by Adam Silver, CEO Calgary Jewish Federation
(Calgary) – There’s no avoiding it… “winter is coming.” For many of us, those three simple words have come to trigger automatic visions of Game of Thrones, a fantasy series that started as a collection of best-selling books, and later became one of the world’s most popular television shows for almost a decade. Akin to medieval days, the story is chock full of battling families, wild beasts, love, terror, and both fear and aspirations for the future.
There are several interpretations to the constant reference in the series to winter’s arrival, including its application as a motto for one of the northern ruling families in the show (the Starks), who always remain vigilant and on alert because dark periods in time and our lives are unavoidable, and the winter literally brings with it a harshness that one must plan for in order to survive.
However, the ultimate reference to winter relates to the end of days, in which an army of zombie-esque warriors (White Walkers) marches toward regions inhabited by the living. As the living continue to battle, scheme, live, and love amongst themselves, the relentless undead army marches on. The viewer / reader knows that it is only a matter of time before a full on battle will ensue, with only one victor standing in the end.
These days, we apply similar thinking in that we are about to combine our current fears, isolation, and uncertainty related to COVID-19 with the dark, short, and cold days of winter. Science confirms that Seasonal Affective Disorder (SAD) is legitimate – feelings of depression, sadness, loneliness, etc. are elevated during the winter months. With our current reality on a collision course with the coming season, many of us will undoubtedly be more challenged than ever before to stay positive, support one another, be hopeful, and be kind.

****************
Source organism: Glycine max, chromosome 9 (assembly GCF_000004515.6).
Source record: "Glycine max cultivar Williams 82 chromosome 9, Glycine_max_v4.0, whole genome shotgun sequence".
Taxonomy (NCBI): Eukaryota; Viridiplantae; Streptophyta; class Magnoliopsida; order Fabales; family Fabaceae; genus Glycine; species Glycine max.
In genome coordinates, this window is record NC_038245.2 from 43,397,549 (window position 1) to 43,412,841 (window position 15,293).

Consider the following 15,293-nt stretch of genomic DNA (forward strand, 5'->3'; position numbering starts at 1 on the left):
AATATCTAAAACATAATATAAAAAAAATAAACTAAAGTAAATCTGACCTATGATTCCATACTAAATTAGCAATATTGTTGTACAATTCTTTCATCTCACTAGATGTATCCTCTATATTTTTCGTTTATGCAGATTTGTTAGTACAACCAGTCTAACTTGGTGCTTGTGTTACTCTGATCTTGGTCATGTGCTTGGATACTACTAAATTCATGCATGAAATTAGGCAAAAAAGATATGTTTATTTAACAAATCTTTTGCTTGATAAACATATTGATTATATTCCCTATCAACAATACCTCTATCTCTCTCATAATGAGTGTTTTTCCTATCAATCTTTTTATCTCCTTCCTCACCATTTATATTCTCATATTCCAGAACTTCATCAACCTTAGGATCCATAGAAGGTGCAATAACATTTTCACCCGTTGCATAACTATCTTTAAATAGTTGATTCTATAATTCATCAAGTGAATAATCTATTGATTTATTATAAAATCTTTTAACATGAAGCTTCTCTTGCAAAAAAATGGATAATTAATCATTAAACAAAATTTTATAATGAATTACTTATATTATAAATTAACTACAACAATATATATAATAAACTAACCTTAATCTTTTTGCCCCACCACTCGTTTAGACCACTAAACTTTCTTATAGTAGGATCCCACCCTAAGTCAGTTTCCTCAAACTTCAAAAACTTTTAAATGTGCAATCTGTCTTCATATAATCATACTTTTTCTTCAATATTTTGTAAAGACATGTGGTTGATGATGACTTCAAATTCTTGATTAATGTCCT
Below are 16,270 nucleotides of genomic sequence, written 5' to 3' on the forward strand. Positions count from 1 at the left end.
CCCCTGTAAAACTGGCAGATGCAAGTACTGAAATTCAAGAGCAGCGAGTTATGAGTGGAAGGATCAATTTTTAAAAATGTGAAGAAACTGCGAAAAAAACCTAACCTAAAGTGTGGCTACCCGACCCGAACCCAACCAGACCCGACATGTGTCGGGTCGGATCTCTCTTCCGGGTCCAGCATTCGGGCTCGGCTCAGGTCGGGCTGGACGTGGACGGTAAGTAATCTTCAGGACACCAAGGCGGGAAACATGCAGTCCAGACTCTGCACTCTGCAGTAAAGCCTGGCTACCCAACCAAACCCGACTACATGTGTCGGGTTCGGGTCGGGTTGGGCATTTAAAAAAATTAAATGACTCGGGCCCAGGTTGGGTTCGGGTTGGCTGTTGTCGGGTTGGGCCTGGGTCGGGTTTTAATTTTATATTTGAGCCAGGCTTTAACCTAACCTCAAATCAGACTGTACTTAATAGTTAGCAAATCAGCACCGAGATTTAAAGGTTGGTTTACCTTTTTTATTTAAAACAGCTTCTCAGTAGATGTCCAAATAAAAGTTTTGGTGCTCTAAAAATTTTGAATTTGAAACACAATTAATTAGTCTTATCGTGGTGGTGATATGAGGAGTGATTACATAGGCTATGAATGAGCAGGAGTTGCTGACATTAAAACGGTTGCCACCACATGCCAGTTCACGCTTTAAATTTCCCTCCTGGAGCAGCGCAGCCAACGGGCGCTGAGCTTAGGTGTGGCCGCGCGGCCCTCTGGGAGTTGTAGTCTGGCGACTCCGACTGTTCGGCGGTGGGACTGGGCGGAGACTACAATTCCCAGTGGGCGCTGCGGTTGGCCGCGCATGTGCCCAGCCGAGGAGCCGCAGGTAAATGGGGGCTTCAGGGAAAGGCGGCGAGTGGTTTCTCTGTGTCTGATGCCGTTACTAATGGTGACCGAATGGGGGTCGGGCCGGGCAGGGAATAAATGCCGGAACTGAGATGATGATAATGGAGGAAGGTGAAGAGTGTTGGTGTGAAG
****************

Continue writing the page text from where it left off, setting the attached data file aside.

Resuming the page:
I have noted in previous POM messages how proud and amazed I am to have observed many acts of empathy and thoughtfulness as the current pandemic unfolded. I have shared how our community agencies continue to come together and how individual leaders and community members give of themselves to improve the lives of others, even more so during these unsettled days. It is incredibly important that we care for ourselves and for others as the physical days grow darker and shorter, and the COVID statistics paint a bleak picture for the coming months. Now is the time to care more, not less, to be kinder and more giving, not less, and to dream for brighter days, not wallow in the coming darkness.
At this time of Chanukah, hope and brightness are key themes. While the Maccabees were certainly brave and effective warriors, they anchored their conviction in their dreams for tomorrow. When the world as they knew it was at risk of total elimination, they found the passion, faith, and resilience to drive them through their darkest days. Ultimately, they repaired the world through their devotion and hard work – to G-d and to one another.
We in Jewish Calgary must do the same. We have collectively worked to support one another, ensure that active Jewish living can endure during this pandemic, and that community can continue to be forged. As the dark winter approaches, we in Alberta also know that our sun shines like no other, that our mountains are majestic, and that on some days our air can seem like the freshest on the planet. I am asking that you all join me in continuing to dream for our community’s bright tomorrow, that you be extra kind to one another, and that you reach out if you or someone you know needs help. Together, WE CAN get through this! Together, WE CAN support one another! Together, WE CAN aim high and succeed!
Chag Chanukah Sameach – Wishing us all a safe and enjoyable winter.
Adam Silver is CEO, of the Calgary Jewish Federation.